"... Abstract. The classical theory of elliptic modular equations is reformulated and extended, and many new rationally parametrized modular equations are discovered. Each arises in the context of a family of elliptic curves attached to a genuszero congruence subgroup Γ0(N), as an algebraic transformati ..."
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Cited by 3 (0 self)
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Abstract. The classical theory of elliptic modular equations is reformulated and extended, and many new rationally parametrized modular equations are discovered. Each arises in the context of a family of elliptic curves attached to a genuszero congruence subgroup Γ0(N), as an algebraic transformation of elliptic curve periods, which are parametrized by a Hauptmodul (function field generator). Since the periods satisfy a Picard–Fuchs equation, which is of hypergeometric, Heun, or more general type, the new equations can be viewed as algebraic transformation formulas for special functions. The ones for N = 4,3, 2 yield parametrized modular transformations of Ramanujan’s elliptic integrals of signatures 2, 3,4. The case of signature 6 will require an extension of the present theory, to one of modular equations for general elliptic surfaces.
Transformations of algebraic Gauss hypergeometric functions
, 2003
"... A celebrated theorem of Klein implies that any hypergeometric differential equation with algebraic solutions is a pullback of one of the few standard hypergeometric equations with algebraic solutions. The most interesting cases are hypergeometric equations with tetrahedral, octahedral or icosahedra ..."
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Cited by 2 (2 self)
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A celebrated theorem of Klein implies that any hypergeometric differential equation with algebraic solutions is a pullback of one of the few standard hypergeometric equations with algebraic solutions. The most interesting cases are hypergeometric equations with tetrahedral, octahedral or icosahedral monodromy groups. We give an algorithm for computing Klein’s pullback coverings in these cases, based on certain explicit expressions (Darboux evaluations) of algebraic hypergeometric functions. The explicit expressions can be computed from a data base (covering the Schwarz table) and using contiguous relations. Klein’s pullback transformations also induce algebraic transformations between hypergeometric solutions and a standard hypergeometric function with the same finite monodromy group.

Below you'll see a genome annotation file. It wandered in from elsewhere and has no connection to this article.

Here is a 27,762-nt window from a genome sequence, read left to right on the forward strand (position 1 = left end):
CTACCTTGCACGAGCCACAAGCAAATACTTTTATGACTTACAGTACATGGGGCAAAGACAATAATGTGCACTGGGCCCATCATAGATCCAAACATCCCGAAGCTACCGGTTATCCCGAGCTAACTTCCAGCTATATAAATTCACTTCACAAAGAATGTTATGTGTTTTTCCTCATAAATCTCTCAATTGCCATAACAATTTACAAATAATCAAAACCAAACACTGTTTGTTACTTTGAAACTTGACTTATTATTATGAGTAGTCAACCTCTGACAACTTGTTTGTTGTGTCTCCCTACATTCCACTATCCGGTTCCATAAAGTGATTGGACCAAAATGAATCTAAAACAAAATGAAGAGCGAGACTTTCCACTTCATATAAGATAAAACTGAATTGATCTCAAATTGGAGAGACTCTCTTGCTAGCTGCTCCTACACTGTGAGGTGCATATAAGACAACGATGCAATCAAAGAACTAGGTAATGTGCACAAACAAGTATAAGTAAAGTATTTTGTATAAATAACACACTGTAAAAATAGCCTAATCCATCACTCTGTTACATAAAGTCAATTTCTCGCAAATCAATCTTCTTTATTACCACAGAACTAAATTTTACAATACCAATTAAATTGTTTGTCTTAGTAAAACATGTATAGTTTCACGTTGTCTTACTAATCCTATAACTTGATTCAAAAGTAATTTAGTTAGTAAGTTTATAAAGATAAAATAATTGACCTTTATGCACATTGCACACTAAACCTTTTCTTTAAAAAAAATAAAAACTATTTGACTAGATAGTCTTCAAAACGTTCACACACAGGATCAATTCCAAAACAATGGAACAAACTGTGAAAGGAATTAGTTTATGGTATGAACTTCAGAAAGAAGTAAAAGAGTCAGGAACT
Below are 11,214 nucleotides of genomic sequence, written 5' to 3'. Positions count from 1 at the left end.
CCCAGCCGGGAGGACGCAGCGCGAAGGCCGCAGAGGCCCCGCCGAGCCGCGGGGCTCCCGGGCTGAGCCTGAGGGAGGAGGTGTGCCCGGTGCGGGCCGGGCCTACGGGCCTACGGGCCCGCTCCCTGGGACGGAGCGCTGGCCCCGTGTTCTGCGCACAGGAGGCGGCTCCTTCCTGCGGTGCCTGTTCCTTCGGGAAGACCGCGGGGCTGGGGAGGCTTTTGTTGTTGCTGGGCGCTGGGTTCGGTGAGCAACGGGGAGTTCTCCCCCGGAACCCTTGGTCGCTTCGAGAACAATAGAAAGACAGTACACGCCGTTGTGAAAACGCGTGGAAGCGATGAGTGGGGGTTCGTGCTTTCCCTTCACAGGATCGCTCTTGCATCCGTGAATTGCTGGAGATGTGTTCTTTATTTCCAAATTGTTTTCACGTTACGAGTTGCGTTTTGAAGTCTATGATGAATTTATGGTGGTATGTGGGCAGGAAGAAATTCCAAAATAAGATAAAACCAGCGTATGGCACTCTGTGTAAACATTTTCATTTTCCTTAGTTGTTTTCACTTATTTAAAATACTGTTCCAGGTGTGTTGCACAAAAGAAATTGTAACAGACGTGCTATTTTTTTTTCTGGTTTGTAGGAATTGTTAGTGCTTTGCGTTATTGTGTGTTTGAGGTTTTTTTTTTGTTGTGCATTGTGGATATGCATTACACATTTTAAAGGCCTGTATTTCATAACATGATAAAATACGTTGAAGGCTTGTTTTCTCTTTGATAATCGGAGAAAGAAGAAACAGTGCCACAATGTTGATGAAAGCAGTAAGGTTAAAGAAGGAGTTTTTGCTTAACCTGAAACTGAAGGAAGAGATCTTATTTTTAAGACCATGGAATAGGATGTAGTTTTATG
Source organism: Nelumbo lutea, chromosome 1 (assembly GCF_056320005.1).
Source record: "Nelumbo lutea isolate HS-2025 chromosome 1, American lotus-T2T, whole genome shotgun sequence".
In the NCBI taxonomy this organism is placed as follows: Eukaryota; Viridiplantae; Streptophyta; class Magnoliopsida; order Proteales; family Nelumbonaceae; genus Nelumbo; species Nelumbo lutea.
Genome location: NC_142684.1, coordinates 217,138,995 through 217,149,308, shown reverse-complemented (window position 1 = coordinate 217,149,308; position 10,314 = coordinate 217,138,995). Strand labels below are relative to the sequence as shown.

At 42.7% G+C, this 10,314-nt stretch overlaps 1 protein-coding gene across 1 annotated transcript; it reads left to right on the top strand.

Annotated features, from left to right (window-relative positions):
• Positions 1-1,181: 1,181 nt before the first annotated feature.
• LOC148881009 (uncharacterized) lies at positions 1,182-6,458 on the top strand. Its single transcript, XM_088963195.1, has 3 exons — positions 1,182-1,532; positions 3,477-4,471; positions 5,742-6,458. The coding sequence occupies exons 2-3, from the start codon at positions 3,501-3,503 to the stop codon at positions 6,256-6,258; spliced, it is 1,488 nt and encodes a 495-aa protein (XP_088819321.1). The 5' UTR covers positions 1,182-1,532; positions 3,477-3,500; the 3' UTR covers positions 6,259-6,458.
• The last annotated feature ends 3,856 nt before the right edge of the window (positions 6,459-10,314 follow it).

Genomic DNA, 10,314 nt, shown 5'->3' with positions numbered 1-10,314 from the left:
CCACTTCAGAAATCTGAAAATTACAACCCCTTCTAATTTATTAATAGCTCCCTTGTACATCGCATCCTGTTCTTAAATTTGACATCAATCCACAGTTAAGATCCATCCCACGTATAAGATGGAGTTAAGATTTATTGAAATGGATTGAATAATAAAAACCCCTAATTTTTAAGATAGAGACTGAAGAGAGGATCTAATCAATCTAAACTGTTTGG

Renormalization, isogenies and rational symmetries of differential equations
, 911
"... Abstract. We give an example of infinite order rational transformation that leaves a linear differential equation covariant. This example can be seen as a nontrivial but still simple illustration of an exact representation of the renormalization group. ..."
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Cited by 1 (1 self)
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Abstract. We give an example of infinite order rational transformation that leaves a linear differential equation covariant. This example can be seen as a nontrivial but still simple illustration of an exact representation of the renormalization group.
Closed Form Solutions for Linear Differential and Difference Equations, Project Description
, 2007
"... Many scientists use computer algebra systems to solve linear differential or difference equations. These programs check if an equation can be matched ..."
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Cited by 1 (0 self)
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Many scientists use computer algebra systems to solve linear differential or difference equations. These programs check if an equation can be matched